Work in a Paint Store? 7 Easy Ways to Manage Color Better
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If you follow us on LinkedIn or Facebook, you might remember our Tinter Tips series. Every week, we shared our insider tips for your paint store. Missed a few of them or even the whole series? No worries. We have them all lined up in this blog. We can divide our tips into three categories:
1. First, we talked about proper colorant filling and colorant optimal fill levels. When filling canisters, it is important to first shake the colorant before beginning to fill the canisters in the dispenser. Most colorant—especially inorganic colorant—tends to settle and needs to be shaken before refilling the dispenser. Check with the manufacturer as to recommended time and methods. It’s best to fill the canisters at the end of the day. This way, any air added will be worked out of the lines overnight via recirculation and agitation (science!)
2. Next to that, it’s important to keep color levels high. This stops your colorants from drying on the canister walls or clogged lines. Dried colorant can plug up the filter which makes pumps work longer and harder to dispense large amounts of paint. This will also throw off the dispenser’s accuracy. That’s something we all want to avoid.
3. After all this dispensing, it’s necessary to properly clean your dispenser. Just like your home spring cleaning, periodic cleaning can go a long way. We recommend cleaning your dispenser on a regular basis. Scheduling a set amout of canisters and filters to clean is a good practice so that the whole dispenser has been serviced within a month or so. Check with the manufacturer on best practices for the model that you have.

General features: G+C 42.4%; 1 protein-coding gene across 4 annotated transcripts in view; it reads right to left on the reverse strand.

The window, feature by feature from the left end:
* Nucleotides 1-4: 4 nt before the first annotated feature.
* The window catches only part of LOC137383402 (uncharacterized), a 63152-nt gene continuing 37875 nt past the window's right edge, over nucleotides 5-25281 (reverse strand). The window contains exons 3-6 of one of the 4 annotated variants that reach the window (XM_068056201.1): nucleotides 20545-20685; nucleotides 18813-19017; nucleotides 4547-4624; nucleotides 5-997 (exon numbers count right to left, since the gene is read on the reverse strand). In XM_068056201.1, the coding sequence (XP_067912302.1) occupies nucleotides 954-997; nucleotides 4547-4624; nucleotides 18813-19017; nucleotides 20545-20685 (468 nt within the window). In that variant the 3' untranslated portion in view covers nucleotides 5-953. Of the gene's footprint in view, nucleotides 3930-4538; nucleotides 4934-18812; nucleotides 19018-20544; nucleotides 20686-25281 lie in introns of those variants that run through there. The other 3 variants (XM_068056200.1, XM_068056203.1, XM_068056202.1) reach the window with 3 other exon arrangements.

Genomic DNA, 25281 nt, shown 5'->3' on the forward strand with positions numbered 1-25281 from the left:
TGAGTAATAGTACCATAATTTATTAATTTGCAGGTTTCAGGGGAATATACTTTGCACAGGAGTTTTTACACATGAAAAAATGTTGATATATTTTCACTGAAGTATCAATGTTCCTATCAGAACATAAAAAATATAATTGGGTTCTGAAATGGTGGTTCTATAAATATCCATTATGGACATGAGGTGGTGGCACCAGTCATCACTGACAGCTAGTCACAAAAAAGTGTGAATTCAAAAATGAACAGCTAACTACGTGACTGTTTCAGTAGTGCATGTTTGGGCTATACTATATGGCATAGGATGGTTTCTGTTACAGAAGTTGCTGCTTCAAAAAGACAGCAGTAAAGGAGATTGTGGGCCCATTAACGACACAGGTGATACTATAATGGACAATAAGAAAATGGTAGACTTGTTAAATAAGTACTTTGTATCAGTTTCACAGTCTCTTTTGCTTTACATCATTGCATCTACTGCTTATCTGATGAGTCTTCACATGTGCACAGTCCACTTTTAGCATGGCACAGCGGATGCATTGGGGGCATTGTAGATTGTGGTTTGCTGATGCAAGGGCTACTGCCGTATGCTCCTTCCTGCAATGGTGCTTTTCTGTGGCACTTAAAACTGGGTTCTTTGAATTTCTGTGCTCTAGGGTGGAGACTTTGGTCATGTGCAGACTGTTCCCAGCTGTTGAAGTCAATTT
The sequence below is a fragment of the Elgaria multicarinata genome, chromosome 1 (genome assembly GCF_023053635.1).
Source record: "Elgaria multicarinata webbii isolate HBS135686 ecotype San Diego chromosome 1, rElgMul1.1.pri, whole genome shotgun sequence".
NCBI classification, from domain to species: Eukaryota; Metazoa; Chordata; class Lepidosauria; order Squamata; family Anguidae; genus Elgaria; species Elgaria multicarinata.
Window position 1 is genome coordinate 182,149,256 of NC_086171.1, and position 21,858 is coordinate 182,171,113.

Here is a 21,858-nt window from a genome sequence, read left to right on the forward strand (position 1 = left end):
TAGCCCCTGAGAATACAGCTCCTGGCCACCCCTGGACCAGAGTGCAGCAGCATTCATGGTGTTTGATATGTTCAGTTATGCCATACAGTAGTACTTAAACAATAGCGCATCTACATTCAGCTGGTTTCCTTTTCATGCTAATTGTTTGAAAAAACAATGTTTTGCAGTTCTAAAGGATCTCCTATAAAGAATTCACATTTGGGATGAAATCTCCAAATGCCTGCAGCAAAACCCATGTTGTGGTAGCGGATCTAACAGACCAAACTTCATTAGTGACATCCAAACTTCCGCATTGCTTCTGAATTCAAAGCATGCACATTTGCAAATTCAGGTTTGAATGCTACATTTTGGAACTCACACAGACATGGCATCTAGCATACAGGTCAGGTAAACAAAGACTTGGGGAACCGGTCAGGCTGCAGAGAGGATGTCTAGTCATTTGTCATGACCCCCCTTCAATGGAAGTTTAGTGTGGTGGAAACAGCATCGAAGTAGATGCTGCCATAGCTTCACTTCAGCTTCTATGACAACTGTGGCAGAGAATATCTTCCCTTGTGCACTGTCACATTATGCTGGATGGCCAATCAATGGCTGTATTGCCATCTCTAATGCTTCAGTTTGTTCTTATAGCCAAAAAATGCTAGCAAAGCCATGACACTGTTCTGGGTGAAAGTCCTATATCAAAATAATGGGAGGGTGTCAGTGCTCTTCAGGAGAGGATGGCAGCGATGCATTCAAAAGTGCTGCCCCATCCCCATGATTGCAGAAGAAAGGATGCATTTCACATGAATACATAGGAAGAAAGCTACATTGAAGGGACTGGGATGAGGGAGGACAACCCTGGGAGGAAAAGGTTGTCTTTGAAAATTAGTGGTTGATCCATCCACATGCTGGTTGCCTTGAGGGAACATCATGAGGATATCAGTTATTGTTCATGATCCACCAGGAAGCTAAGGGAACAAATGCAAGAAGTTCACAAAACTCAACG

4. It’s equally important to keep your spectrophotometer clean. After measuring all your customers’ paint samples, there can be paint on the outside of your spectro. And when there is paint on the outside, you can be sure that there is going to be paint on the inside as well. You may not see it, but as the paint dries the paint dust will fly in and affect your measurement quality.
5. When a customer is browsing paint colors in your store, they sometimes don’t even know what they are looking for. Also, it’s difficult to find that specific kind of blue in the hundreds of blue paint colors available. That’s where you can step in. As a retail paint store, it’s important to be versed in the language of color and guide your customer through all the options.
6. On the other hand, when they do bring a paint sample, always ask questions. How long have they had the sample? Has it been exposed to daylight a lot? Is the sample clean? This is important for the measurement with your spectrophotometer. Other questions you may ask are: where are you planning to paint? What are you using the paint for? What the customer is planning to do with the paint can impact the quality and type of paint needed.
7. Lastly, the importance of digitally saving paint formulas is easily overlooked. But since it has so many advantages, it’s something to keep in mind when tinting. Here are our three reasons why:
It benefits your paint department. By saving a customer’s color formulas, you can easily and endlessly redispense the same formula.
With a good color matching software, you can also quickly search through thousands of electronic formulas in seconds.
Lastly (and maybe the most important one), saving a customer’s paint formula turns them into a happy repeat customer!